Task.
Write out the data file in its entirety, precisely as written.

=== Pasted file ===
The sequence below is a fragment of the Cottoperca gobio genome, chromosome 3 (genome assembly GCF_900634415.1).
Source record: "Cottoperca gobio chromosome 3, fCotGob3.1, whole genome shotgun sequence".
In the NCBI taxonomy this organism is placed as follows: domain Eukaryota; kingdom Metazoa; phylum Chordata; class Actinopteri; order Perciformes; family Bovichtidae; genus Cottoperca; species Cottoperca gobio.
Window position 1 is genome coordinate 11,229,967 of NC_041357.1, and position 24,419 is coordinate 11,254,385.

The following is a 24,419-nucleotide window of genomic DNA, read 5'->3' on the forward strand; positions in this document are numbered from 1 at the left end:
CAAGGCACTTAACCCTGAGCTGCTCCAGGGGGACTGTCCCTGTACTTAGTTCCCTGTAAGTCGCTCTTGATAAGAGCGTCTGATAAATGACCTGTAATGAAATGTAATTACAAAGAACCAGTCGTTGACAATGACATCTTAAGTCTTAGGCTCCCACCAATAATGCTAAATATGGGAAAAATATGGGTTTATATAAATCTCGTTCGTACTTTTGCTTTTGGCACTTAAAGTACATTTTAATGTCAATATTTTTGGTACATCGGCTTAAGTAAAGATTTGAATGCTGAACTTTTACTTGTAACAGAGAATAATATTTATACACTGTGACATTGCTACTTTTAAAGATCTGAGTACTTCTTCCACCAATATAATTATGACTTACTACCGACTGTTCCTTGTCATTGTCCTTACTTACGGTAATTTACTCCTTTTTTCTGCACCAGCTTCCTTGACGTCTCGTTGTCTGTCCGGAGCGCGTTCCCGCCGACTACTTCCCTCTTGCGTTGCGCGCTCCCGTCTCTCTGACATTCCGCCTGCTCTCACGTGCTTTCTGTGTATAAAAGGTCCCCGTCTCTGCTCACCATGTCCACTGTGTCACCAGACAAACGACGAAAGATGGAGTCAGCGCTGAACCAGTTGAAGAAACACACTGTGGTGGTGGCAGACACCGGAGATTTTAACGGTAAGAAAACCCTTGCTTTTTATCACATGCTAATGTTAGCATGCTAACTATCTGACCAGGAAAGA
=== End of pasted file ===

The sequence below is a fragment of the Cottoperca gobio genome, chromosome 3 (genome assembly GCF_900634415.1).
Source record: "Cottoperca gobio chromosome 3, fCotGob3.1, whole genome shotgun sequence".
In the NCBI taxonomy this organism is placed as follows: domain Eukaryota; kingdom Metazoa; phylum Chordata; class Actinopteri; order Perciformes; family Bovichtidae; genus Cottoperca; species Cottoperca gobio.
Window position 1 is genome coordinate 11,229,967 of NC_041357.1, and position 24,419 is coordinate 11,254,385.

The following is a 24,419-nucleotide window of genomic DNA, read 5'->3' on the forward strand; positions in this document are numbered from 1 at the left end:
CAAGGCACTTAACCCTGAGCTGCTCCAGGGGGACTGTCCCTGTACTTAGTTCCCTGTAAGTCGCTCTTGATAAGAGCGTCTGATAAATGACCTGTAATGAAATGTAATTACAAAGAACCAGTCGTTGACAATGACATCTTAAGTCTTAGGCTCCCACCAATAATGCTAAATATGGGAAAAATATGGGTTTATATAAATCTCGTTCGTACTTTTGCTTTTGGCACTTAAAGTACATTTTAATGTCAATATTTTTGGTACATCGGCTTAAGTAAAGATTTGAATGCTGAACTTTTACTTGTAACAGAGAATAATATTTATACACTGTGACATTGCTACTTTTAAAGATCTGAGTACTTCTTCCACCAATATAATTATGACTTACTACCGACTGTTCCTTGTCATTGTCCTTACTTACGGTAATTTACTCCTTTTTTCTGCACCAGCTTCCTTGACGTCTCGTTGTCTGTCCGGAGCGCGTTCCCGCCGACTACTTCCCTCTTGCGTTGCGCGCTCCCGTCTCTCTGACATTCCGCCTGCTCTCACGTGCTTTCTGTGTATAAAAGGTCCCCGTCTCTGCTCACCATGTCCACTGTGTCACCAGACAAACGACGAAAGATGGAGTCAGCGCTGAACCAGTTGAAGAAACACACTGTGGTGGTGGCAGACACCGGAGATTTTAACGGTAAGAAAACCCTTGCTTTTTATCACATGCTAATGTTAGCATGCTAACTATCTGACCAGGAAAGA